This is the contradiction we keep coming back to: if Everett is correct, then the timeless underlying quantum fabric already includes a version of the universe where what any of us are about to do has already happened! And yet we can still make other choices and get to "other versions" where some other choice has been made.  When we get to the end of the movie, or when we get to the end of our lives, we see that only one set of choices was made, but I remain convinced that this inevitability is an illusion.

Professor Thorne describes the climactic scene in which Cooper sees his daughter in a kaleidoscopic vision of cascading rooms:
...the various bedrooms are out of time synch with each other. ...Cooper can move far faster than the flow of time in the bedroom extrusions, so he can easily travel through the tesseract complex to most any bedroom time that he wishes!

A few pages later he talks about a concept I called "the long undulating snake" in the book and animation that got this project rolling, a way of representing the space-time object (or "spime") of a person from their conception to their death. Professor Thorne shows us a diagram of a book as viewed from this same outside-of-space-time vantage point, and refers to the book as having a "world tube": same concept.

 (this image, Figure 30.2 from The Science of Interstellar, is copyright 2014 by Kip Thorne)

In the movie, Cooper uses extra-dimensional gravity to maneuver his daughter's "Many Worlds" to the version where a book mysteriously falls from the bookshelf:
...Cooper slams his fist on the book's world tube over and over again, creating a gravitational force, which travels backward in time ... the book's tube responds by moving. The tube's motion appears to Cooper as an instantaneous response to his pushes. And the motion becomes a wave traveling leftward down the tube (Figure 30.2). When the motion gets strong enough, the book falls out of the bookcase.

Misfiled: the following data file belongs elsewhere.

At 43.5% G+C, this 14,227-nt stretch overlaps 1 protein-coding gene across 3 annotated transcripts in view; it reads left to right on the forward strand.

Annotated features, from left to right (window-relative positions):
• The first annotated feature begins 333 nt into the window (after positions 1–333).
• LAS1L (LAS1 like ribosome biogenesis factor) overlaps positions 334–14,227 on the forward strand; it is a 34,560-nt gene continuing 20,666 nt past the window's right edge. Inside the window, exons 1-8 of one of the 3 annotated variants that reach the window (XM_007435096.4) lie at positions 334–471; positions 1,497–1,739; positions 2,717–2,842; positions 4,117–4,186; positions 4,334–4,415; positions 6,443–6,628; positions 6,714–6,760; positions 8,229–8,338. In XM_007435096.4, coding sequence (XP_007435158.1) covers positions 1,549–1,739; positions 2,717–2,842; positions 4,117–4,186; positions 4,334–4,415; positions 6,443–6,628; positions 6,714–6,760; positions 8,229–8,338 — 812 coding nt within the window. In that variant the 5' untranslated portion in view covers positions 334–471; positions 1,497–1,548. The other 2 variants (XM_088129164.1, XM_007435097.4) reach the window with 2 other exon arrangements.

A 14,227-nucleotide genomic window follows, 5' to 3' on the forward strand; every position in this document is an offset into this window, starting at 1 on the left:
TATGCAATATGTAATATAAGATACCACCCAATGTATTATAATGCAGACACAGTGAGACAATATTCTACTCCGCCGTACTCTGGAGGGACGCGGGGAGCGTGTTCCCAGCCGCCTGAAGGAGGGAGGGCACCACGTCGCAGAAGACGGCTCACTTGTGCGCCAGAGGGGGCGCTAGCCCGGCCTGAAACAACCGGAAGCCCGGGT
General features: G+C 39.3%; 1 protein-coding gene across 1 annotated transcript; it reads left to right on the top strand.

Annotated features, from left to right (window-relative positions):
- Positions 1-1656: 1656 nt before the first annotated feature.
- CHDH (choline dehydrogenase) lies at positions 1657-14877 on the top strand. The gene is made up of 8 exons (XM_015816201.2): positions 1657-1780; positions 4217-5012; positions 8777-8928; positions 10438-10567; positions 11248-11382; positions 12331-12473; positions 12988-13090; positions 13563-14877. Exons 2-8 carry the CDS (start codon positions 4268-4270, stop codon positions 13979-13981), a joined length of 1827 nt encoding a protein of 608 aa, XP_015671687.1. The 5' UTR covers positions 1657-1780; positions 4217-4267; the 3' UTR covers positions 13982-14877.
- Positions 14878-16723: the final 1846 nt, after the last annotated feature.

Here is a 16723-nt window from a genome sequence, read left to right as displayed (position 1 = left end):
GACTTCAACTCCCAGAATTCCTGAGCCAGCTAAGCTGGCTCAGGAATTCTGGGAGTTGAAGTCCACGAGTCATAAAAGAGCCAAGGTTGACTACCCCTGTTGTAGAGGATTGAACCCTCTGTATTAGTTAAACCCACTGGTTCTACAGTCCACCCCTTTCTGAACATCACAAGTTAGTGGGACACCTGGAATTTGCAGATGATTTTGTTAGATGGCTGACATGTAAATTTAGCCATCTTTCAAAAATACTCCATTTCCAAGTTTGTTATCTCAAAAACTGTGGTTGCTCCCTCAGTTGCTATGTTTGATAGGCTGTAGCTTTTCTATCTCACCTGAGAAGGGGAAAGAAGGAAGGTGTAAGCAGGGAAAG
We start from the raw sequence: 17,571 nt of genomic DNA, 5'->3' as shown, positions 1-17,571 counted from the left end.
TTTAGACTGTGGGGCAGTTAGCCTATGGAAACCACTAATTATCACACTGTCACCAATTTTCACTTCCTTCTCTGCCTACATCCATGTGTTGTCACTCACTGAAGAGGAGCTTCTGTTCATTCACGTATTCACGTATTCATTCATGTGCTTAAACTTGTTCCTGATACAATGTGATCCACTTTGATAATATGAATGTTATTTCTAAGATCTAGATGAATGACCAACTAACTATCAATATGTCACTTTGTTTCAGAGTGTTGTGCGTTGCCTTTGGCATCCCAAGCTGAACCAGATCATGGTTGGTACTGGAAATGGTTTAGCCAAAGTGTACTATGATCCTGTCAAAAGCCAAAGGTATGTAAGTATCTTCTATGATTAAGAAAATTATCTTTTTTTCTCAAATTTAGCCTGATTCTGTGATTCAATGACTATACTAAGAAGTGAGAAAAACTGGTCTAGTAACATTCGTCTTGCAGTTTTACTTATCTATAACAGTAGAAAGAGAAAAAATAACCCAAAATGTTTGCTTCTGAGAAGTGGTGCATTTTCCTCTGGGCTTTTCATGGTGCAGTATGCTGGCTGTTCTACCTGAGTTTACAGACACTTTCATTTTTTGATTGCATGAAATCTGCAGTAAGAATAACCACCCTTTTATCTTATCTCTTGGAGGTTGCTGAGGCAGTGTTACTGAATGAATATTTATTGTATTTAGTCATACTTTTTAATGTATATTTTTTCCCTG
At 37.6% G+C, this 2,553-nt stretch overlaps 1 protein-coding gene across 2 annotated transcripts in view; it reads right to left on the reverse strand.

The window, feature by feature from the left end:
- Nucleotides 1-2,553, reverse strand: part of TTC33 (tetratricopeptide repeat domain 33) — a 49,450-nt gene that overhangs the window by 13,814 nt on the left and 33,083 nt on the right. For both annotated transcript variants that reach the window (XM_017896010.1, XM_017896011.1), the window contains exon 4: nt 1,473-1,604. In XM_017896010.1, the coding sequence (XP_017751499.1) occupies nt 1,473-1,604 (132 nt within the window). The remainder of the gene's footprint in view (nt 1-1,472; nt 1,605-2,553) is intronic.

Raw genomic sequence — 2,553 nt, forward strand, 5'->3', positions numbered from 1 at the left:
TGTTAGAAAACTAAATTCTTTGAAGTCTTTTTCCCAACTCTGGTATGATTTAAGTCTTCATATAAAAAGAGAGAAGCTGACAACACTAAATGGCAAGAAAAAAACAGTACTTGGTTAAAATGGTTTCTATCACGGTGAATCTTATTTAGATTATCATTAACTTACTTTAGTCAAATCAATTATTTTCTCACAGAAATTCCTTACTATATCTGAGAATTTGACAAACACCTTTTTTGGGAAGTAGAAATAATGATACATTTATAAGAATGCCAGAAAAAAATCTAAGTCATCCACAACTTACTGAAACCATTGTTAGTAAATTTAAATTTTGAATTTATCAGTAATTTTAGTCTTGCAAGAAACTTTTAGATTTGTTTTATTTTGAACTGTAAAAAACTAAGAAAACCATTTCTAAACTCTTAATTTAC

If you, like me, have fond memories of the way the pieces of the puzzle fit together in one of Christopher Nolan's earliest movies, Memento, then you may have felt similarly satisfied as the mysteries presented in the first two thirds of Interstellar are gradually solved by the "reverse causality" Professor Thorne found a way to explain with modern scientific theories. For me, though, I feel it's important to remember that there must still be many other versions of the universe depicted in the movie where Cooper hadn't yet formed his plan, or wasn't able to execute his plan successfully, and so on, causing the disastrous future for our planet depicted in the movie's opening act to continue unabated.

Ultimately, the statistical unlikelihood of any of us being right here and right now must surely represent a miniscule subset of the Many Worlds universes where none of us exist. One of my favorite blog entries from a few years ago where we explored this idea was called Beer and Miracles, check it out.

Enjoy the journey!

Rob Bryanton